Published on Jobs and Development

Home based work, supply chain disruptions, and the (possibly) unanticipated drivers of pandemic job losses

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Disruptions to supply chains have led to decline in the demand for workers in middle income economies. Credit: Shutterstock Disruptions to supply chains have led to decline in the demand for workers in middle income economies. Credit: Shutterstock

It is tough to make predictions, especially about the future -- Lawrence Peter "Yogi" Berra

In the early days of the COVID-19 pandemic, efforts were made to predict the level and distribution of economic losses that it would bring. As massive shutdowns began, some predicted that the risk of job loss depended on factors such as the amenability of various occupations to work and serve customers remotely without the need to interact face-to-face. Early forecasters also factored in contractions in aggregate demand and downturns in contact-intensive sectors like travel and entertainment (e.g., BLS 2021 for the US and World Bank for Africa).

As the crisis has worn on, however, other, less predictable factors have begun to emerge, and the earlier emphasized predictors have receded in importance. Disruptions to supply chains — an issue currently making headlines  — have not only caused problems for rich country consumers, but as a new study shows, have led to an important decline in the demand for workers in middle income economies.

The study identifies the COVID-era drivers of formal sector job losses in two middle-income economies — Jordan and Georgia — and contains findings that may surprise observers.

Although declining labor supply has become a big part of the story in richer economies, in middle-income economies like Jordan and Georgia, shocks to labor demand have been the predominant cause of job losses.  Among all the possible sources of these shocks, COVID-related closures, falling export demand, and supply chain disruptions are the most significant determinants of job losses. Infection risk to customers also played an important role in Georgia, with its older population and higher per capita income (in PPP terms) than in Jordan. The results suggest that firms have not been able to replace lost sales from closures and that for many, declines in final consumer demand and supply chain disruptions have compounded both sales and job losses.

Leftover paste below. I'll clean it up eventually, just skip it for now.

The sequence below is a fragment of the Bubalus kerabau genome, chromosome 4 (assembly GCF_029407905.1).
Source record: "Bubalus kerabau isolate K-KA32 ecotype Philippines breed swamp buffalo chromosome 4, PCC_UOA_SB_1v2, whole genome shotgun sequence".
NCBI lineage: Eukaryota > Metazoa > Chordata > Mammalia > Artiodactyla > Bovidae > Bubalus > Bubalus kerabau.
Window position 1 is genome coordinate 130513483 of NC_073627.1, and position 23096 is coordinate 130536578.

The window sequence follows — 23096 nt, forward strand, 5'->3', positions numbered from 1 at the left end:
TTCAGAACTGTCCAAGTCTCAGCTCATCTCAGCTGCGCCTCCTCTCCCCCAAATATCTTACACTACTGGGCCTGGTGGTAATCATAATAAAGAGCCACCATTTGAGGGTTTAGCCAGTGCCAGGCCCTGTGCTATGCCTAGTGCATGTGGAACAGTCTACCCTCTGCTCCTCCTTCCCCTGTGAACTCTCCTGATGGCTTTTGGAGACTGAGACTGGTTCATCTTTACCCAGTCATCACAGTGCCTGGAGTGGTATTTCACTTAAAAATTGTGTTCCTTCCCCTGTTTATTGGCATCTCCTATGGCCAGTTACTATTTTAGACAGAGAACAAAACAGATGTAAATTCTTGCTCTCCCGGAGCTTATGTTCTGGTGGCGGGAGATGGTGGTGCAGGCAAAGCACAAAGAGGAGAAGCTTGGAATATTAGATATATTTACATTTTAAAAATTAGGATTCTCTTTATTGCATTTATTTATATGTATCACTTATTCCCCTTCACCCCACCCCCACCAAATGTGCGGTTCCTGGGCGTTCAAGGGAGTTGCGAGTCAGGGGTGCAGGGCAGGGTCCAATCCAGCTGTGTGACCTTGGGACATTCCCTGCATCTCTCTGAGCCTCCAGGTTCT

The second possibly surprising finding is the lack of evidence that firms with a higher share of employees working from home were better able to preserve jobs during the COVID-19 pandemic.  Employees of a firm work together to produce and sell their products, so when a firm’s sales suffer, all its workers are at risk, whether or not they can operate remotely. Still, jobs in sectors requiring higher levels of education tended to be at lower risk; and therefore, because women holding formal sector jobs in both countries tended to have more education than their male counterparts, women lost a lower share of formal jobs than men.

Finally, perhaps surprising to some is the similar magnitude of impact across two different economies of a change in sales on jobs. In both countries, for each week of closure, approximately 1.2 percent of permanent formal jobs were lost, and for each percentage point of lost sales, firms’ workforce levels fell on average 0.4 percent.

Still, each country responded differently to the crisis, and although the initial level of job losses was similar, Georgia’s formal private sector job levels rebounded, along with sales, in subsequent months, whereas in Jordan, they did not (first figure below). Georgia’s exports and shorter COVID closures contributed to this rebound, partially offsetting the effects of infection risk; and supply chain disruptions had a lesser impact than in Jordan (second figure).

Private sector job losses

The paper not only helps to understand what caused the levels and distribution of formal private sector job losses due to COVID-19, but also to predict the level and distribution (by education, gender & sector) at least a few months ahead.  Evidence on causal impact can also inform prediction models and, especially, policies in different economic circumstances in ways that mere correlations cannot.

Our study also brings to light a blind spot in our understanding of labor market dynamics in developing countries, not only in periods of crisis, but also in “normal” times. We know little about within-firm occupational structures and skill complementarities or how firms set the mix of skills demanded as market and technology conditions change. More detailed firm level data on these questions would not only improve predictions of the effects of future crises on jobs but would also provide a better basis for assessing labor market policies and the skills demands of the future.


Maho Hatayama

Economist, Social Protection and Jobs Global Practice

Yiruo Li

Jobs Global Practice Consultant

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